“I hope I haven’t reached you at a bad time,” the voice said apologetically. As though there could be a good or an appropriate time to hear that the great love of your life who’d dumped you but whom you had always hoped you could get back together with has now crossed over to the other side, where you don’t know when or if you’ll meet up with him again or not. “But I found your home number on his caller ID, and I realized, you’re probably the same Ariadne French.”
The same Ariadne as what? But he kept talking. “I got your machine, but I didn’t want to leave a message, so I called the number that the machine told me was your emergency-only line.” So that was how he’d ended up calling my direct number here at Aqualife. I’d added that detail to my outgoing message after a chilling series of events the previous year involving my late nephew, events during which no one could find me. “I thought talking to you in person would be better than sending a registered letter.”
“Of course.” I found my voice. It was cowering in the pit of my stomach, but I forced it up and out through my throat. Why would he need to send me a registered letter?
“At any rate. The reason I’m calling is that Aaron named me executor of his will. And you’re his sole beneficiary.”
It’s practically writing itself, and is a lot of fun to write. The next thing that happens is that Ari boards a plane into Far West Texas, so we get out of boring old Dallas/Fort Worth. The book has a Southwestern flavor and a Texan/Southwest setting. Very Trans-Pecos.
This is fun because I get to do research on the area. We drove out there when I was a kid, but what I remember is the kind of thing children remember–seeing a bull, going to a convenience store where a nice man gave me a sprucewood toy plane/glider thing, getting ice cream, having dust blow into my eyes during a dust storm that got so bad we couldn’t see the road even with fog lights and had to pull over (not knowing if we were on the shoulder or what) for some time until it stopped, seeing a sunset as we splashed in a Motor Courts pool while my parents and their friends we’d come to see sat smoking nasty-rettes at the rusty round metal poolside tables and looked over occasionally to see whether I was holding the friends’ twins underwater. I wasn’t, although they were three years younger and bratty. So anyway, I needed to do research on the area! Thank God for the Internet, once again!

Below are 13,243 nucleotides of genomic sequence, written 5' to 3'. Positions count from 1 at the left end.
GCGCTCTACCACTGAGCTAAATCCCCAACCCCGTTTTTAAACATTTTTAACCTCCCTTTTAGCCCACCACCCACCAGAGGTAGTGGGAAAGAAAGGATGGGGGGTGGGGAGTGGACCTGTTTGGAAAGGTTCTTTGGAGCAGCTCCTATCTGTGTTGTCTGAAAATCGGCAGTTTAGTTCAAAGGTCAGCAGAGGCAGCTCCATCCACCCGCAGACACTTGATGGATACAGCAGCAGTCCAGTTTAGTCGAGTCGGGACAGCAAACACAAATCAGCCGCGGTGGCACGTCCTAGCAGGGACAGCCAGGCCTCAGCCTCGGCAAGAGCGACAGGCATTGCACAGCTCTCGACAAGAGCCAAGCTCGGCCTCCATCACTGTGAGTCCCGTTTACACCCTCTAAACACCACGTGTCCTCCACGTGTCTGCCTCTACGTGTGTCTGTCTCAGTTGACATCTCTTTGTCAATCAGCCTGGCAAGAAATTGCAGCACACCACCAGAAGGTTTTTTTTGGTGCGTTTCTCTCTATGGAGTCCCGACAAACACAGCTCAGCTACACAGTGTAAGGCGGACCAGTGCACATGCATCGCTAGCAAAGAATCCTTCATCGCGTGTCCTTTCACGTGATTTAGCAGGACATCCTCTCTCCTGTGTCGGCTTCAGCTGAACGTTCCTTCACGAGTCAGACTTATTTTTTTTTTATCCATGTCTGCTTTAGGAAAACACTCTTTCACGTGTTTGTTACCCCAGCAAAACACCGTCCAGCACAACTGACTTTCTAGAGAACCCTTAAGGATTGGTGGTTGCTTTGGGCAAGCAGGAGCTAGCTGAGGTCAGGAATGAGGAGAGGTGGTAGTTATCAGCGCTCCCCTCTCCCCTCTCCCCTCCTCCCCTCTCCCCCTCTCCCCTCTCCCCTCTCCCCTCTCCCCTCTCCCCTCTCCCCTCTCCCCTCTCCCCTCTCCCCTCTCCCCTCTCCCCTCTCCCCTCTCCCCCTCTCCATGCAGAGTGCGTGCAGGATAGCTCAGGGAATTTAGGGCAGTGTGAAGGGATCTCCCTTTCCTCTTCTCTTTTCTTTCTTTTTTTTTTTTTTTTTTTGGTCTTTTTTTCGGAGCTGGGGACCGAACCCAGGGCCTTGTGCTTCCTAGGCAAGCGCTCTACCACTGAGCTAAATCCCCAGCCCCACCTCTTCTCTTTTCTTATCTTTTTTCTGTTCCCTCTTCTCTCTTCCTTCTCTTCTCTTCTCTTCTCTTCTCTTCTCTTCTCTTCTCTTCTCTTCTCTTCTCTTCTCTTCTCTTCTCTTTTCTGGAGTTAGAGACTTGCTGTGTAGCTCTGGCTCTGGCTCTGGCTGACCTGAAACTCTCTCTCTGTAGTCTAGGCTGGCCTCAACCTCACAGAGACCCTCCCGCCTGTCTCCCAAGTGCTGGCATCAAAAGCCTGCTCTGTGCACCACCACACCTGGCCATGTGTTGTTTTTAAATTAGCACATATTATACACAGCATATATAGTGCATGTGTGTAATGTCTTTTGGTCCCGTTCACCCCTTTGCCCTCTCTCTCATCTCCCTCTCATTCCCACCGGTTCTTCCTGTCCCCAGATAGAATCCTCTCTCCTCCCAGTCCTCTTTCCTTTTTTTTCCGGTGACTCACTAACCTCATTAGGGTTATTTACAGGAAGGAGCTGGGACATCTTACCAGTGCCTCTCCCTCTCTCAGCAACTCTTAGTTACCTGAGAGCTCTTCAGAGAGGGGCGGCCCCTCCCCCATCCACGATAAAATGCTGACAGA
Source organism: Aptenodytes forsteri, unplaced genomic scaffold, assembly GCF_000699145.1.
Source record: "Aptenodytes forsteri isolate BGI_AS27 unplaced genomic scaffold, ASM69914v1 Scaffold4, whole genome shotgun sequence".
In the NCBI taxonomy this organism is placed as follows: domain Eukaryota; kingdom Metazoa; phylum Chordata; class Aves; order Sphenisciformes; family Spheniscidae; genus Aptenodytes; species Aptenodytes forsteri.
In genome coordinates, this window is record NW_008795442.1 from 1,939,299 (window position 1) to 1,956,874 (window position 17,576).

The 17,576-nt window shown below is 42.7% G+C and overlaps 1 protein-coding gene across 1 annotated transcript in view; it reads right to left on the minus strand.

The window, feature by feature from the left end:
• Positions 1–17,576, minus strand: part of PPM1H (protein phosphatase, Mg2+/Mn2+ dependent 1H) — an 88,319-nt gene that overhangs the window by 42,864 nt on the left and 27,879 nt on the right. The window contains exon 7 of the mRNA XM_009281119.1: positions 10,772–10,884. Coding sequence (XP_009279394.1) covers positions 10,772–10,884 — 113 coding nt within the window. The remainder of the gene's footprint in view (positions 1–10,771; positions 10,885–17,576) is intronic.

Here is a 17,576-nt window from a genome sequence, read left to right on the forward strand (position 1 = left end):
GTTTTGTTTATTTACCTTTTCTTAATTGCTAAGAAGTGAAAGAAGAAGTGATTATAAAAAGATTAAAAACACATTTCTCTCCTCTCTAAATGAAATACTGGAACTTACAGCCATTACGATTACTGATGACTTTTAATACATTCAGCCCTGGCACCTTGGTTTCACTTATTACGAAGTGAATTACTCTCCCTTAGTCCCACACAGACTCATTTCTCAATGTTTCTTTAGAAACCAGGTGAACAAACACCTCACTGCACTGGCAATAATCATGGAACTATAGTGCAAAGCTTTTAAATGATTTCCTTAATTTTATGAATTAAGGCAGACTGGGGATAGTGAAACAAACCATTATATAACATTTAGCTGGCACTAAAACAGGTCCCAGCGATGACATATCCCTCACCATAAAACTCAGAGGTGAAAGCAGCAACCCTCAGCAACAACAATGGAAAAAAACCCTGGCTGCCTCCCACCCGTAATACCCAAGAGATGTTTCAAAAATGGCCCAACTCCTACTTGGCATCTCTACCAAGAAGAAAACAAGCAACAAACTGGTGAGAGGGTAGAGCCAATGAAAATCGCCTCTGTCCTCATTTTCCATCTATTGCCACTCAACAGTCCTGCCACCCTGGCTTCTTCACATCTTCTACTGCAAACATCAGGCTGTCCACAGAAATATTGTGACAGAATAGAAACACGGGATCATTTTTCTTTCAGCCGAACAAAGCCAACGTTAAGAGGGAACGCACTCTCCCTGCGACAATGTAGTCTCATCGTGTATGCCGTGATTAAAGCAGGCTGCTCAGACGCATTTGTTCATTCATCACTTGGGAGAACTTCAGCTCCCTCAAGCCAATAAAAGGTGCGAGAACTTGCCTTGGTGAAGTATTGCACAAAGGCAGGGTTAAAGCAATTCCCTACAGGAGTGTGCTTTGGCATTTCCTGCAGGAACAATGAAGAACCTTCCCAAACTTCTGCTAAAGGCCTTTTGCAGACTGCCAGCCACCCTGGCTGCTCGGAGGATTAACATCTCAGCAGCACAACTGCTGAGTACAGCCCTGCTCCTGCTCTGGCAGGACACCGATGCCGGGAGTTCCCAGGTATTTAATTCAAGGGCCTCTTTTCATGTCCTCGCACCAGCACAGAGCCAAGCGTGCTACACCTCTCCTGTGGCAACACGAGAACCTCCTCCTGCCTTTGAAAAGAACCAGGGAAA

I think I am doing better now that I’ve given up all that Positive Thinking and Sure Hope of Publication and so forth. It’s fun again. Which can’t be all bad.
In other news . . . I wanted to get the Monkees “Headquarters” album on CD, as it’s the only one I haven’t gotten yet, and discovered that there’s a “Headquarters Sessions” set that is really neat. (For those of us who, as preteens, were obsessed with Micky and Mike and possibly Peter but not so much Davy despite the accent.) I tried bidding on the set twice on eBay over the past couple of days, and my bids of $31 max were quickly overtaken. Do you wanna know how much those sets sold for?
Now, c’mon. It’s the Monkees, not God Himself (as far as I know), and seriously, folks, that is nearly a car payment. It’s more than what I’m paying on my credit cards this month!
But I turned to iTunes and discovered that the tracks could be had for a dollar each, or around $60 for the entire album set. Well, that’s still a lot, but seeing as how the set apparently sold for around that when it was being retailed, I figured I could put that on the *ahem* credit card I just paid a bit on. It’s better than $300.
I like several of the tracks, although a lot of the others are just instrumental backing tracks. I thought the “chat” tracks were a hoot. And a lot of that banjo and six-string stuff must be Nesmith and the studio musicians (there have to be a few, because I hear others talking.) I didn’t get the little book that you get with the CDs, so I don’t have all the details of each track. Anyhow, I now have several of the alternative takes and the various snippets on my iPod playlist. If you’ve never heard a falsetto rendering of “Until It’s Time For You To Go,” you’re better off than I am. (grin)
Still want to pick up the original album with bonus tracks on CD. That sells for around $30, though the opening bids are more like $16. I’ll have to catch one when they’re not looking. The CD stores around here just don’t have the album. Though I did find a few other obscure things I think I’m going to like. And eventually I’ll mail-order Mark Lindsay’s “Arizona” CD. I may have to wait for some more money to flow in. Money flows towards the writer, doesn’t it? Well, it SHOULD.
Back to the fun stuff.
Marfa mystery lights. Chili cookoffs (preliminary rounds). A cabin in the desert woods. Gravel-floored showers. Midcentury Modern motor courts. This one is certainly going to be . . . offbeat. Like the rest of my stuff.